Social, Economic and Political Concerns
So here we are one hundred years later and nuclear chemistry applications
have touched the vast majority of developed societies. There is no
denying that the benefits we have derived from it's unique properties
have been a boon to humanity. It would be a difficult task to imagine
stepping back in time and in the process losing all that we have gained.
How far we have some in such a short time. This road that has lead to
intimate understanding and knowledge has been an exciting, yet sometimes
Looking back, one can see the first half of this century as a time of
exploration and intellectual adventure. Then World War II swept over the
globe, and with it the first atomic weapons were born. Since this time
humanity has wrestled with the social, economic and political
ramifications that nuclear chemistry, by it's very nature, has left us.
So don't turn back now, for the remainder of this material will employ
interesting and thought provoking questions that contemporary societies
are struggling to answer.
Hair Dryers Vs. Global Warming
As every year goes by the demand for energy increases as the global
population increases. How do we as a society provide for our energy
needs? Do we burn more and more fossil fuels such as coal, natural gas
or petroleum? If so then we almost certainly run the risk of global
warming. Current research shows that the combustion of fossil fuels
liberates CO2, and that CO2 is
one of the main
culprits of global increases in temperature. Lets not forget the problem
of acid rain! Current theories attribute the combustion of fossil fuels
to our continued increase in acid raid pollution.
Alright, maybe we should just build more nuclear power generators whcih
do not add to the global warming or acid rain problems. If we take this
approach we can certainly reduce or even eliminate our dependance on
fossil fuels. At what cost though? Although we have solved a couple of
serious environmental problems another problem arises. What do we do
with all the nuclear waste that is generated? And what about the
economic costs involved with building and maintaining nuclear reactors?
Fossil fuel power stations are significantly less expensive to build and
operate. It is becoming apparent that the solution to this dilemma is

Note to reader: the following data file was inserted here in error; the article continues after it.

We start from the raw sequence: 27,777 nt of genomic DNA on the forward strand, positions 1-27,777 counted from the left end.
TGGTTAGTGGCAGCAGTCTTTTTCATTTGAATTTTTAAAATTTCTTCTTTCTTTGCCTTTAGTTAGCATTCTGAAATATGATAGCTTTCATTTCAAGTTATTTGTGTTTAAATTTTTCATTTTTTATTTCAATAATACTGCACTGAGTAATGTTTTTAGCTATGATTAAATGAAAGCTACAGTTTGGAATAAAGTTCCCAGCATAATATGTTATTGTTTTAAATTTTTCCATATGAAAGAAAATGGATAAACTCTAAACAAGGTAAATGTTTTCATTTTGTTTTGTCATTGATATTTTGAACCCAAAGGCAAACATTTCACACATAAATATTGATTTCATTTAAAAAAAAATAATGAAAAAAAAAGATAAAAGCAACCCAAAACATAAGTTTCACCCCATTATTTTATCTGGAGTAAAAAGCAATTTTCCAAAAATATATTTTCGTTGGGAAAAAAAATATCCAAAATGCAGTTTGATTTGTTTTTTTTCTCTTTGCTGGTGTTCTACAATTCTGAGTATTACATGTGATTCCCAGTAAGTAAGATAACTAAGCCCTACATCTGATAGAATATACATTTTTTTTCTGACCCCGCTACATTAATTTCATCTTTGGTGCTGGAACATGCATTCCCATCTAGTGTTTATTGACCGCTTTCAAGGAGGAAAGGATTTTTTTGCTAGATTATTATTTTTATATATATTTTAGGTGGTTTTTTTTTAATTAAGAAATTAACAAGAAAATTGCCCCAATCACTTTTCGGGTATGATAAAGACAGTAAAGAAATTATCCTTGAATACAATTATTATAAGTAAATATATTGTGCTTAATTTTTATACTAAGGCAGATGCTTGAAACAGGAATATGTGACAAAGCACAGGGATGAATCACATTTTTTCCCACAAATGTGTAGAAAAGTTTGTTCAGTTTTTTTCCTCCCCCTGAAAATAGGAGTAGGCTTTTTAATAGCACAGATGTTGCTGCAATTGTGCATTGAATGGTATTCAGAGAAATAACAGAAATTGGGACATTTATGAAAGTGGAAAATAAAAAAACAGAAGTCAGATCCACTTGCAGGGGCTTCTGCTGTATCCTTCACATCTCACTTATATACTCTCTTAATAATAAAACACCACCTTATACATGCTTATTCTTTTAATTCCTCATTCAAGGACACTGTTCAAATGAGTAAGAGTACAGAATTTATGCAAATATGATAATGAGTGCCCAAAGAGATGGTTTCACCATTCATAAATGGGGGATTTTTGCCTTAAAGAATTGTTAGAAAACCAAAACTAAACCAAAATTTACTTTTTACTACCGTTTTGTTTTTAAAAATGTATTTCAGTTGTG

not as easy as it may appear. There is an opportunity cost to every
choice we make.
You Tell Us :
Can't we just send it to the moon?
What do we do with all the nuclear waste that has been generated by the
nuclear generators throughout the United States? This problem still
remains unanswered! The current situation is that all the waste is
essentially in temporary storage until a permanent solution is found. So
what do we do?
One possible solution is to bury the stuff deep underground in an area
that is geographically quiet (i.e. no earthquakes or water penetration).
After it is buried, then seal it up forever. But is this the right thing
to do? The answer may not be as easy as it appears. What if in a couple
of hundred years a bright young chemistry student figures out a way of
turning this waste into a new power source that produces virtually no
hazardous by-products. Surely our energy needs in the future will be
more critical. Alright then, maybe we should bury it but leave it in a
retrievable fashion. Yeah..that sounds better. Hey wait a minute, if we
leave it in a retriveable fashion any Tom, Dick, or a terrorist might be
able to access this material and use it to a bad end. Alright already,
lets put guards around it and make it a permanent military outpost. Yea,
that makes more sense. Just a second! Who is going to pay for all
this?? You guessed it, we all are.
As you can see there is no easy answer to this problem. If there was it
would have been done a long time ago. So as we contemplate this dilemma
the waste continues to pile up.
By the way...sending it up in the space shuttle is probably not a good
Your Turn :
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